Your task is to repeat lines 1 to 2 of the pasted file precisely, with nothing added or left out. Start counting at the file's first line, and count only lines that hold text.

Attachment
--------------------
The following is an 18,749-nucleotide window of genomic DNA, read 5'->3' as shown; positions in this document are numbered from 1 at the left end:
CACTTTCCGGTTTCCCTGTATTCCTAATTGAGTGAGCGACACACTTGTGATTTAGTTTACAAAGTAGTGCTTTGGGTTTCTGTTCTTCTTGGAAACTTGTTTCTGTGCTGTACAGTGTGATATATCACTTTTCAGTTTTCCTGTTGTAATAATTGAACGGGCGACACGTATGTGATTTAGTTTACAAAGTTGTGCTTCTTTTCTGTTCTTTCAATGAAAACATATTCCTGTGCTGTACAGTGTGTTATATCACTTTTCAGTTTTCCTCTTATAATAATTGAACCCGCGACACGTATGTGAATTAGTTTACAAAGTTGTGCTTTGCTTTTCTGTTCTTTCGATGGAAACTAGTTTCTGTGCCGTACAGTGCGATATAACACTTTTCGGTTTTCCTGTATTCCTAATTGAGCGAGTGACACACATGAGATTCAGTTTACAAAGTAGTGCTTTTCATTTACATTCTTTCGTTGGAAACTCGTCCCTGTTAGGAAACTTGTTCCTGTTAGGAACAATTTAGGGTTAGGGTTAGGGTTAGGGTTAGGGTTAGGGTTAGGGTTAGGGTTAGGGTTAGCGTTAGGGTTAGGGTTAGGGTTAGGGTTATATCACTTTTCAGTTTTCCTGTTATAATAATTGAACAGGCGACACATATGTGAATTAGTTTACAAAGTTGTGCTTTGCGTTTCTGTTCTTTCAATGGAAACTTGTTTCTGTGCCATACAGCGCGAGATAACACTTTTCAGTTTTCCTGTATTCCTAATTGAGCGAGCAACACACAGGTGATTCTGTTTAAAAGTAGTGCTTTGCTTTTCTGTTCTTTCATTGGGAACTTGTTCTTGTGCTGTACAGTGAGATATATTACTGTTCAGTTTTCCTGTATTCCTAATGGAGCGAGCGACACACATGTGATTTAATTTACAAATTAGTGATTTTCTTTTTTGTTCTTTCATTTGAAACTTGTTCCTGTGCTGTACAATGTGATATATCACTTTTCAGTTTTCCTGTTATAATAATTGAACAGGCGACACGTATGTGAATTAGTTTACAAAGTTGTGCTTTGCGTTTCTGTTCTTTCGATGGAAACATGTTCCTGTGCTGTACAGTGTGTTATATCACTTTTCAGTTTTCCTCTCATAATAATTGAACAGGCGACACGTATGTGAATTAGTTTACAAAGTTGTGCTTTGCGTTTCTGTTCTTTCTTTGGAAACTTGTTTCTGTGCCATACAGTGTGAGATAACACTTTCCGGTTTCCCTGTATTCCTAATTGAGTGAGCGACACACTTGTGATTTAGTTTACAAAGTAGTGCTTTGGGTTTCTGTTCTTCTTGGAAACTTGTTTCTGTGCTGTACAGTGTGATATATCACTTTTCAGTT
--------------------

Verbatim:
The following is an 18,749-nucleotide window of genomic DNA, read 5'->3' as shown; positions in this document are numbered from 1 at the left end:
CACTTTCCGGTTTCCCTGTATTCCTAATTGAGTGAGCGACACACTTGTGATTTAGTTTACAAAGTAGTGCTTTGGGTTTCTGTTCTTCTTGGAAACTTGTTTCTGTGCTGTACAGTGTGATATATCACTTTTCAGTTTTCCTGTTGTAATAATTGAACGGGCGACACGTATGTGATTTAGTTTACAAAGTTGTGCTTCTTTTCTGTTCTTTCAATGAAAACATATTCCTGTGCTGTACAGTGTGTTATATCACTTTTCAGTTTTCCTCTTATAATAATTGAACCCGCGACACGTATGTGAATTAGTTTACAAAGTTGTGCTTTGCTTTTCTGTTCTTTCGATGGAAACTAGTTTCTGTGCCGTACAGTGCGATATAACACTTTTCGGTTTTCCTGTATTCCTAATTGAGCGAGTGACACACATGAGATTCAGTTTACAAAGTAGTGCTTTTCATTTACATTCTTTCGTTGGAAACTCGTCCCTGTTAGGAAACTTGTTCCTGTTAGGAACAATTTAGGGTTAGGGTTAGGGTTAGGGTTAGGGTTAGGGTTAGGGTTAGGGTTAGGGTTAGCGTTAGGGTTAGGGTTAGGGTTAGGGTTATATCACTTTTCAGTTTTCCTGTTATAATAATTGAACAGGCGACACATATGTGAATTAGTTTACAAAGTTGTGCTTTGCGTTTCTGTTCTTTCAATGGAAACTTGTTTCTGTGCCATACAGCGCGAGATAACACTTTTCAGTTTTCCTGTATTCCTAATTGAGCGAGCAACACACAGGTGATTCTGTTTAAAAGTAGTGCTTTGCTTTTCTGTTCTTTCATTGGGAACTTGTTCTTGTGCTGTACAGTGAGATATATTACTGTTCAGTTTTCCTGTATTCCTAATGGAGCGAGCGACACACATGTGATTTAATTTACAAATTAGTGATTTTCTTTTTTGTTCTTTCATTTGAAACTTGTTCCTGTGCTGTACAATGTGATATATCACTTTTCAGTTTTCCTGTTATAATAATTGAACAGGCGACACGTATGTGAATTAGTTTACAAAGTTGTGCTTTGCGTTTCTGTTCTTTCGATGGAAACATGTTCCTGTGCTGTACAGTGTGTTATATCACTTTTCAGTTTTCCTCTCATAATAATTGAACAGGCGACACGTATGTGAATTAGTTTACAAAGTTGTGCTTTGCGTTTCTGTTCTTTCTTTGGAAACTTGTTTCTGTGCCATACAGTGTGAGATAACACTTTCCGGTTTCCCTGTATTCCTAATTGAGTGAGCGACACACTTGTGATTTAGTTTACAAAGTAGTGCTTTGGGTTTCTGTTCTTCTTGGAAACTTGTTTCTGTGCTGTACAGTGTGATATATCACTTTTCAGTT